• Age: 62 is the age of early retirement. Full retirement begins at age 66 and maximizes at 70. There is an earning cap that comes into consideration, even if someone is collecting on their ex-spouse’s income and not their own;
    • If an individual is 62 and divorced they are eligible to file on their ex-spouse’s work record;
  • Length of marriage: The marriage must have been at least 10 years. In addition, the couple must have been divorced for 2 years before either spouse will be eligible for the benefits of their ex;
  • Amount of benefits: To be eligible for a portion of a divorced spouse’s social security, their benefits must be higher than the other spouses; and
  • Surviving spouse: In a situation where a couple was married for 10 years and one of the spouses is deceased, the surviving spouse can collect on the deceased spouse’s benefits. Benefits become available for the surviving spouse once they reach an age of 60, or 50 if the surviving spouse is disabled.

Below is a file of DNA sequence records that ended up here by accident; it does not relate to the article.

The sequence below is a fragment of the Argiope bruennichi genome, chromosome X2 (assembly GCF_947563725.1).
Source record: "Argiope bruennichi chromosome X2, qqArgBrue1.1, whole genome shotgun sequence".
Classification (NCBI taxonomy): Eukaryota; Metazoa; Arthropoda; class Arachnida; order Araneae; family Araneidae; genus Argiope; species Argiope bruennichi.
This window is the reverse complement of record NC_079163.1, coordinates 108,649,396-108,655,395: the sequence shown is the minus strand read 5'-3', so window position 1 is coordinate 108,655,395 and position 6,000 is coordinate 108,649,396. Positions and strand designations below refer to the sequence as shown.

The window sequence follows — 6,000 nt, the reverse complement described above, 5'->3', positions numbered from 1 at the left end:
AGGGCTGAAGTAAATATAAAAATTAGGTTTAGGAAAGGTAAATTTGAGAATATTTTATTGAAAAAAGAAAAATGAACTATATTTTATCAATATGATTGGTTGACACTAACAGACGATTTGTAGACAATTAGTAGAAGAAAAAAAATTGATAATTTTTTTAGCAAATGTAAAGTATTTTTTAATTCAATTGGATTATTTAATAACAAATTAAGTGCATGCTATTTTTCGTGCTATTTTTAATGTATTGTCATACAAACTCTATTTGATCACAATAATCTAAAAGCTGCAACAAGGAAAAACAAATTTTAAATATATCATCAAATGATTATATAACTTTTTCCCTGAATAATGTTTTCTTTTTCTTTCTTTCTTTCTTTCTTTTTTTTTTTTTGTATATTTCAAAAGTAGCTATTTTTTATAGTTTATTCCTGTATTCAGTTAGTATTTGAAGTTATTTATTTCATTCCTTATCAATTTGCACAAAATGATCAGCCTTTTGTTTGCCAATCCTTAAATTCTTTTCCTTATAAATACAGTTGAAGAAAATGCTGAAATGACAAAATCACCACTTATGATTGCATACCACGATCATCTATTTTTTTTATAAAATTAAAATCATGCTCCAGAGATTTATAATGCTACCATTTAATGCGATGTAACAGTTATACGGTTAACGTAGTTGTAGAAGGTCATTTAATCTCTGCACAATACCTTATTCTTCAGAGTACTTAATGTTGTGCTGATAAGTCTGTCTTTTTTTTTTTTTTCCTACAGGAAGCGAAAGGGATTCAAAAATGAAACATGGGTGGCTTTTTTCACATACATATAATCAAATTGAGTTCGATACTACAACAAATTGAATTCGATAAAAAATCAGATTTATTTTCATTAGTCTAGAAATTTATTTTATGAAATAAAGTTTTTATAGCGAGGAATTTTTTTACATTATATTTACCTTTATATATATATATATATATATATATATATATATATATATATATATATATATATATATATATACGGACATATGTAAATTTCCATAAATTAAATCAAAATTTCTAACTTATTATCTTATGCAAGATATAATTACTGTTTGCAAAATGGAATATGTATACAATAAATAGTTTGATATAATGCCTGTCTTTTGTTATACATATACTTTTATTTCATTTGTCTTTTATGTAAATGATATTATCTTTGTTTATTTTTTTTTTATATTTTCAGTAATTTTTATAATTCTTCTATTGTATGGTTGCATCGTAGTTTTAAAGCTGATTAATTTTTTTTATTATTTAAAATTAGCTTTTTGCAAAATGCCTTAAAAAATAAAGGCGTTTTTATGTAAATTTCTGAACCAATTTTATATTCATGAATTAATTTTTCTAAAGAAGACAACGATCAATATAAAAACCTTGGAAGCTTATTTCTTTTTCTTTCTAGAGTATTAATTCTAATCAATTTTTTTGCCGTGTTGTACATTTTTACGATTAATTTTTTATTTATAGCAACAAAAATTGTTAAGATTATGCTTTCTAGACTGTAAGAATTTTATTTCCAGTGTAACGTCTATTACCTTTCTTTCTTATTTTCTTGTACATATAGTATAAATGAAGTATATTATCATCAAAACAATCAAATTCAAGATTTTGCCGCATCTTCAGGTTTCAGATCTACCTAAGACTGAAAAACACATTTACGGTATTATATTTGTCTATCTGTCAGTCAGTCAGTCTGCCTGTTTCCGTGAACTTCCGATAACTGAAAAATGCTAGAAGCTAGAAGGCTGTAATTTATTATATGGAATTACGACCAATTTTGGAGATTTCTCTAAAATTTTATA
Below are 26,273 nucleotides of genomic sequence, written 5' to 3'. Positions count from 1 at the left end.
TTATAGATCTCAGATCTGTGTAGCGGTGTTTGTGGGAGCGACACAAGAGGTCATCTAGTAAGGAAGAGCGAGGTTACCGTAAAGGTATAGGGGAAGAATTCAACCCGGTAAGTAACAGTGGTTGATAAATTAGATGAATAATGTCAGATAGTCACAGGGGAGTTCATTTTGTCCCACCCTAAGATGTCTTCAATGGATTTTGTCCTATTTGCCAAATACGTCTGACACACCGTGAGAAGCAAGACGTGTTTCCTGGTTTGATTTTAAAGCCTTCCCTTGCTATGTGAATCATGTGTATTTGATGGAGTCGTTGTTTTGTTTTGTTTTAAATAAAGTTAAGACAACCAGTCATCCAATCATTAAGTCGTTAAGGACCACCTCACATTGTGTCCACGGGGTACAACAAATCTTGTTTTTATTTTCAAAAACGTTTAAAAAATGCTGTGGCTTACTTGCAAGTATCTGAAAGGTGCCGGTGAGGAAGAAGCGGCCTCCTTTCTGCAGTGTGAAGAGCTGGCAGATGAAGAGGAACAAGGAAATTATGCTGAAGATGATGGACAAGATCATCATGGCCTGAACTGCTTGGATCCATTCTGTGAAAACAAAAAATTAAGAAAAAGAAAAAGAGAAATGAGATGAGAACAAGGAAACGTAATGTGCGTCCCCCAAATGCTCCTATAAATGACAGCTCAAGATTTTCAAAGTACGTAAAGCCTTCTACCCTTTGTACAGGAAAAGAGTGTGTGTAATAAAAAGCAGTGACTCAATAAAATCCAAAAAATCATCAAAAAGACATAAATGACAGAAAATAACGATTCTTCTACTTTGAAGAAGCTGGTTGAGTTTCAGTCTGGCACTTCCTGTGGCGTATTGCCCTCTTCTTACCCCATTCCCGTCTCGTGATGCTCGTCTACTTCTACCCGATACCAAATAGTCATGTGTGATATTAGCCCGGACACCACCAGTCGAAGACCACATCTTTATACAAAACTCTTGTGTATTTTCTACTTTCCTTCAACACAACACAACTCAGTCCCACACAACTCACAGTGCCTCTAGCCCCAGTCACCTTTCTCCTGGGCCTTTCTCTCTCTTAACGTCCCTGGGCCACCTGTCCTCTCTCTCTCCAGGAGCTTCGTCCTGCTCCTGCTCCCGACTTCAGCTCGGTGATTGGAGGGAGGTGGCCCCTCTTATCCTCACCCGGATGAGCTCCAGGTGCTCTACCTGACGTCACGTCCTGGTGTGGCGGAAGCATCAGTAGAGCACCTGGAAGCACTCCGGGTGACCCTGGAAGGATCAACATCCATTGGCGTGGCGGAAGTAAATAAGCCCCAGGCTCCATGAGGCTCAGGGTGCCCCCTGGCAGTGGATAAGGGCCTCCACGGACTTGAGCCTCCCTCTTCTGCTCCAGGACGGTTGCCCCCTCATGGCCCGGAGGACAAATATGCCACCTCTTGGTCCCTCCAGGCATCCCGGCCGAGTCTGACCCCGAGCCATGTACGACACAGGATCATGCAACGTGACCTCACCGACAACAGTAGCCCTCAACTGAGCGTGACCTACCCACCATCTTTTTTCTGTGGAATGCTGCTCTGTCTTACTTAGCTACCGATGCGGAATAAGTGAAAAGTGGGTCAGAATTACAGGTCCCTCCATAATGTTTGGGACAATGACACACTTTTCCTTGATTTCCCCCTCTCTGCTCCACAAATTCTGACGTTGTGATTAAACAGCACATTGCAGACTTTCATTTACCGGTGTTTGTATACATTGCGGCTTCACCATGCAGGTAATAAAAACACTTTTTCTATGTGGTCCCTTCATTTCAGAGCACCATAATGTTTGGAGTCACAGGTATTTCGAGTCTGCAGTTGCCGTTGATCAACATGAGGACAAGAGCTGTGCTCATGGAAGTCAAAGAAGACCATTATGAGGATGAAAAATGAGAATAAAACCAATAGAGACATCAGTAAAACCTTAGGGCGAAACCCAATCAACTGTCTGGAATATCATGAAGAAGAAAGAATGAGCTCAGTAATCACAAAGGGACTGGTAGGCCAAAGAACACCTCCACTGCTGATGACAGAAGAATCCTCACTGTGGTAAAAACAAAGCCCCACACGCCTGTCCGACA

What if I Get Remarried?

Once a spouse gets remarried, they will no longer be able to collect on the social benefits of their ex-spouse.

Will My Divorced Spouse Know I Am Collecting on Their Income?

No, the divorced spouse will not know their ex-spouse is collecting on their income. Collecting on an ex-spouse’s income will not affect how much in benefits their ex-spouse is entitled to.

Do I Need a Lawyer for Assistance with Divorce and Retirement Benefits?

It is common for retirement benefits to be contested during a divorce. If you have any issues, questions, or concerns related to a divorce and retirement benefits, you should consult with a divorce lawyer.

Your attorney can advise you how a divorce will affect your retirement benefits and will be able to explain how the laws in your area work. Your attorney can also represent you during court proceedings to ensure that your interests are protected and you receive the maximum amount of benefits possible.